Young ICCA Skills Training Workshop: Efficiency and Costs in International Arbitration: A Practicum

22 September 2017

Post Event Report

On 22 September 2017, Young ICCA with the support of the Spanish Club of Arbitration under 40 (CEA -40) held a Skills Training Workshop in Madrid, Spain. The workshop was hosted by Pérez-Llorca and was attended by a diverse crowd of over 50 participants. The event was generously sponsored by both Pérez-Llorca and the Swiss Chambers’ Arbitration Institution (SCAI).  Paloma Castro Hernández, Associate at Pérez-Llorca (Madrid) reports.


The topic of the workshop was “Efficiency and Costs in International Arbitration: A Practicum”. The guest of honour speaker was Professor Yves Derains, partner at Derains and Gharavi in Paris. The workshop was conducted by seven speakers over two panels moderated by Mr. Felipe Aragón Barrero, Associate at Armesto & Asociados (Madrid) and Ms. Camilla Gambarini, Associate at Debevoise & Plimpton (London) and Global Events Director of Young ICCA. The workshop was followed by a wrap up session led by Ms. Maria Juliana Muci, Associate at Three Crowns (London).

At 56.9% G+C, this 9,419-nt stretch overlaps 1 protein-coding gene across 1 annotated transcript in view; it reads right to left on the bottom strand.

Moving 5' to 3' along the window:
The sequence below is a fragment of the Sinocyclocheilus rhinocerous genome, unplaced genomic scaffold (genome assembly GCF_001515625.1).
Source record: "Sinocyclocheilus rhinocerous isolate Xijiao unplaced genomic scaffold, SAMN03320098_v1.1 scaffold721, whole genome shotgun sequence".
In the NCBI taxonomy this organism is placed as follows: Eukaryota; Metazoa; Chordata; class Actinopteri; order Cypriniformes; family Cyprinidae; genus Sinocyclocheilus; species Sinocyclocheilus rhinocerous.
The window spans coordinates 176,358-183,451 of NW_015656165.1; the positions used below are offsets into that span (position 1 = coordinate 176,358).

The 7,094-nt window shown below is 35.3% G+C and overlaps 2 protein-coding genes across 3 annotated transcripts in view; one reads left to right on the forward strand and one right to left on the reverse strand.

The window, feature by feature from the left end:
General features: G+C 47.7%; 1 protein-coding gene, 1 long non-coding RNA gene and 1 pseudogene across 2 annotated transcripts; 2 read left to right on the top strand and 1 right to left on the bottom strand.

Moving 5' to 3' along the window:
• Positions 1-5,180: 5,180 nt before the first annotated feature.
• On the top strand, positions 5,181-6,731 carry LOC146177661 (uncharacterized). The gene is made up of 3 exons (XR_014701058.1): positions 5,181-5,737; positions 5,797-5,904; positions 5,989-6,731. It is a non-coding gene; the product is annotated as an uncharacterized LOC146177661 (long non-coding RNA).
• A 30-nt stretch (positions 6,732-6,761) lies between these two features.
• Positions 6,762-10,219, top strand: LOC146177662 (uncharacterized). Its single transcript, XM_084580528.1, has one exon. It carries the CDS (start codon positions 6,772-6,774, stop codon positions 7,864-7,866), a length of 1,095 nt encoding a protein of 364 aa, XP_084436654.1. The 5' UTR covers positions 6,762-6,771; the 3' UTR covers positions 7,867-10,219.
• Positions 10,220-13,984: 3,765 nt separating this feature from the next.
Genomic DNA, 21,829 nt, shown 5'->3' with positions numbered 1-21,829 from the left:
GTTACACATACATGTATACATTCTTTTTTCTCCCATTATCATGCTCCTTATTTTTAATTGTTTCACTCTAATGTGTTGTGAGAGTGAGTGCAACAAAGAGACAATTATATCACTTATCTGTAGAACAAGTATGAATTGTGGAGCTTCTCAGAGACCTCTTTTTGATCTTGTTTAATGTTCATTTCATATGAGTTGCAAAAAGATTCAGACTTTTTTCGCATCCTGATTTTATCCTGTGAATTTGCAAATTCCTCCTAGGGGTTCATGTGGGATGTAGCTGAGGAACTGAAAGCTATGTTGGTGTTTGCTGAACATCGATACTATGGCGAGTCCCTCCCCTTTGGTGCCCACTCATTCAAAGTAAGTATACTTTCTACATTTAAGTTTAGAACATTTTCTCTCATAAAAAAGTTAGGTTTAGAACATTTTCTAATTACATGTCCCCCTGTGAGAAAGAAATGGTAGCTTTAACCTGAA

Mr. Felipe Aragón started the first session with an introduction about the hot topic of how to achieve efficiency in international arbitration. In particular, Mr. Felipe Aragón introduced three main questions which were later addressed by the speakers: (i) the parties and arbitral tribunal’s basic techniques to guarantee the effective conduct of arbitral proceedings; (ii) the parties’ dilatory tactics; and (iii) the arbitral institutions’ position regarding the achievement of efficiency in the arbitral proceedings.